Tag Archives: replacement theology

The “Replacement Theology” of Eric Metaxas?

Eric Metaxas, If You Can Keep It, encourages our culture to consider the legacy of American exceptionalism. I like a lot of what Metaxas has to say. But does he take us down the right road theologically?

Eric Metaxas, If You Can Keep It, passionately encourages our culture to consider the legacy of American exceptionalism. I like a lot of what Metaxas has to say. But does he take us down the right road theologically?

While your hot dogs are grilling and you wait for the fireworks…

There is much talk about “replacement theology” in the church today, as I am exploring in this summer’s blog series on Christian Zionism, concerning how national Israel relates to the Christian church. However, as the Fourth of July is nearly upon us, I wanted to briefly tackle a more pressing kind of “replacement theology” that dangerously threatens Christianity today. There is a disturbing trend among some Christians, who, in a sense, see the American nation as somehow “replacing” either the church or national Israel, or possibly both, within the plan and providence of God.

Popular Christian author and public intellectual, Eric Metaxas, has written a new book based on a saying attributed to Benjamin Franklin at the 1787 Constitutional Convention. When asked, “Well, Doctor, what have we got? A Republic or a Monarchy?,” the elder statesman replied, “A Republic, if you can keep it.” Metaxas’ If You Can Keep It: The Forgotten Promise of American Liberty, is a spirited defense of American exceptionalism, the idea that the American nation has a special, unique and even divine calling in world history.

Now, let me first say that I highly recommend Eric Metaxas to you as an astute public thinker. His Socrates in the City interviews with other thinkers are very helpful and stimulating. He has written one of my favorite biographies of Dietrich Bonhoeffer. But when I read two reviews of Metaxas’ latest book, first by Wheaton College historian Robert Tracy McKenzie, and the second by the Masters College  historian, Gregg L. Frazer,1 a question was raised in my mind.

In If You Can Keep It, Metaxas’ reviewers note that the author makes a number of historical errors that hamper his otherwise noble thesis. One of the most egregious errors concerns a common misreading of Massachusetts Bay governor John Winthrop’s 1630 sermon, “A Model of Christian Charity.” Metaxas misreads the famous line by Winthrop, that “we shall be as a city on a hill,” to be a reference to the American nation for all time. However, the original context of Winthrop’s sermon is concerning the witness of Winthrop’s particular Christian community, going back to the teaching of Matthew 5:14. In other words, Winthrop is teaching about the church, not about America as a nation.

Think about it: By replacing the church as the “city on a hill” with the American nation, does this not radically change the message of Matthew 5:14?

Furthermore, Metaxas proclaims that Founding Father, John Adams, was a “theologically orthodox Christian.” However, an observant reader in colonial American history will know that Adams rejected a number of core tenets of orthodox Christian faith, such as the deity of Christ, the atoning work of Christ for salvation, and the belief in the Triune nature of God.2 Adams also preferred the Hindu Shastra as the best source for “orthodox” theology.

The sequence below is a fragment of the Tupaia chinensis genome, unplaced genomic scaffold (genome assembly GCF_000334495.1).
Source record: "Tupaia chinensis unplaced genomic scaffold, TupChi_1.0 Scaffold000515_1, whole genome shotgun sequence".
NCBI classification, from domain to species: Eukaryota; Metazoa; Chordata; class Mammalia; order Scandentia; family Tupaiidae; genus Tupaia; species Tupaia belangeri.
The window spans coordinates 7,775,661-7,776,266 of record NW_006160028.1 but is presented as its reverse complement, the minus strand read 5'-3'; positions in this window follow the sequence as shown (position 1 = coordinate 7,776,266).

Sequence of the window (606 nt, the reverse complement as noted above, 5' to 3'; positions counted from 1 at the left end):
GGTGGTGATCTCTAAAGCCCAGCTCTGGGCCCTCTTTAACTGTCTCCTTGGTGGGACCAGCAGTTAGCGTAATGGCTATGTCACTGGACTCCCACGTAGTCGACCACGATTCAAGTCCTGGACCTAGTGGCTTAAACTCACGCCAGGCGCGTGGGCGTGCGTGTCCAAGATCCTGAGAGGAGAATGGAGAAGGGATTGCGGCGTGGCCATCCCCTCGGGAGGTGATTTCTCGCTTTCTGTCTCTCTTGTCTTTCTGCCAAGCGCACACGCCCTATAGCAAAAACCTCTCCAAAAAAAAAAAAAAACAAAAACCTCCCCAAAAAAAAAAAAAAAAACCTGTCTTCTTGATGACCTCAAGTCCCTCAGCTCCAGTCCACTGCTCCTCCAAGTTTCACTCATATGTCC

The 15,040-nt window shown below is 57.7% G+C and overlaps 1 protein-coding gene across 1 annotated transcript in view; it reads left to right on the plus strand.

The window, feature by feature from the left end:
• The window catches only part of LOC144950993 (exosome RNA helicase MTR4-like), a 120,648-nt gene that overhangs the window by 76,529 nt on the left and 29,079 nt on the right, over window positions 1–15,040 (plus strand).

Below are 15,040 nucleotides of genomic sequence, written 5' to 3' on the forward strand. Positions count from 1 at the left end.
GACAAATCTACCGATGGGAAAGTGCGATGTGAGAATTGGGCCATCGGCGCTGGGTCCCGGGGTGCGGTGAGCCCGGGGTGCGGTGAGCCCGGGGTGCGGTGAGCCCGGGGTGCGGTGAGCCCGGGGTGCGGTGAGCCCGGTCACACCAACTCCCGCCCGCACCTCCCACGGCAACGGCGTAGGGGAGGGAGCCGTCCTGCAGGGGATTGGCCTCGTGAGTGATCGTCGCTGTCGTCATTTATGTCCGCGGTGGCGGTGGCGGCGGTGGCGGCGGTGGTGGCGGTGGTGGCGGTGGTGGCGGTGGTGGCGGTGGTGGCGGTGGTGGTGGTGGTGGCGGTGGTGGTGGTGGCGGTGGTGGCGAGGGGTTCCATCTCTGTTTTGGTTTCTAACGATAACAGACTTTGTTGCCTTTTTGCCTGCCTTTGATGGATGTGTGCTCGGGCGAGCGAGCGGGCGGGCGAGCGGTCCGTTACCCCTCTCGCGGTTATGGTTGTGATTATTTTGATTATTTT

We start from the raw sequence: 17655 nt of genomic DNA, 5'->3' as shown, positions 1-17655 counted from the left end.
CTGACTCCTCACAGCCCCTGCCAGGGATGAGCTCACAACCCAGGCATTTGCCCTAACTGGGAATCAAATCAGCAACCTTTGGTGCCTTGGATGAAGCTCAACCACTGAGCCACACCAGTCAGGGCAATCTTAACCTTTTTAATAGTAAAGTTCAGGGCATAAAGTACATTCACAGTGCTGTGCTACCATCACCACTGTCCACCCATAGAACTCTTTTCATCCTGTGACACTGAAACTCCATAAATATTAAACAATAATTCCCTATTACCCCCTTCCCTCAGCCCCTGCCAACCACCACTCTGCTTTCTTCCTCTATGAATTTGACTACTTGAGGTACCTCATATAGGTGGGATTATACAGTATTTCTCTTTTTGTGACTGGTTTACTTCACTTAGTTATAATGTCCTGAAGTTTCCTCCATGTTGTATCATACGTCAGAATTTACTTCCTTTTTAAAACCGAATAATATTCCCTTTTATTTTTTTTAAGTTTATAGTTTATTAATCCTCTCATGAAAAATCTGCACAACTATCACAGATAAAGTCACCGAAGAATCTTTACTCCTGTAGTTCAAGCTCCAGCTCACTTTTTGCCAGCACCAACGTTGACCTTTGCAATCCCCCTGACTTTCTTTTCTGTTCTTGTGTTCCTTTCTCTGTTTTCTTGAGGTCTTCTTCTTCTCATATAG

Think about it: Does remaking the great patriot, John Adams, into an honorary evangelical Christian really help Metaxas’ case? Does not this mishandling of historical data, at the very least, confuse the reader?

So, while I am very sympathetic to Metaxas’ call to virtue and the role of Christian values in public life, his reworking of some details of American history raises this  disturbing question: Is Eric Metaxas promoting a kind of “replacement theology,” whereby the American nation replaces either the church or national Israel in the message of the Bible? For starters, read those two book reviews, previously linked above, read Winthrop’s sermon, or even allow Eric Metaxas to make his own case. Examine the evidence, think about it as you enjoy your hotdogs and the fireworks this weekend, and then come to your own conclusion.

Notes:

1. The Masters College is affiliated with the ministry of Southern California pastor and teacher, John MacArthur.

2. Concerning Adam’s views on the Trinity, popular evangelical speaker and writer, David Barton, has also made the same error on numerous occasions, suggesting that Unitarians prior to 1839, like John Adams, actually believed in the Trinity. Really??? Is not the whole point why Unitarians have historically called themselves “Unitarian” is because they reject the Trinity?


Christian Passion About Israel: Can We Talk?

Is the secular nation state of Israel a fulfillment of Bible prophecy? Veracity tackles a "hot potato."

If I had to name one, persistent, mind-boggling issue that has divided so many conservative, evangelical Christians, it would be this one: Israel.

Unlike, say the creation vs. evolution controversy, women in ministry, etc., that some categorize as conservative vs. liberal splits, the question of what to think and do about national Israel defies simple labels. There is tremendous pressure from the surrounding culture to go in very opposite directions. On one side, are those who view Christianity as complicit in enabling, and even consciously encouraging, centuries of antisemitism. On the other side, are those who view Christianity as terribly narrow and closed-minded, urging Christians not to try to share their faith with the Jewish people.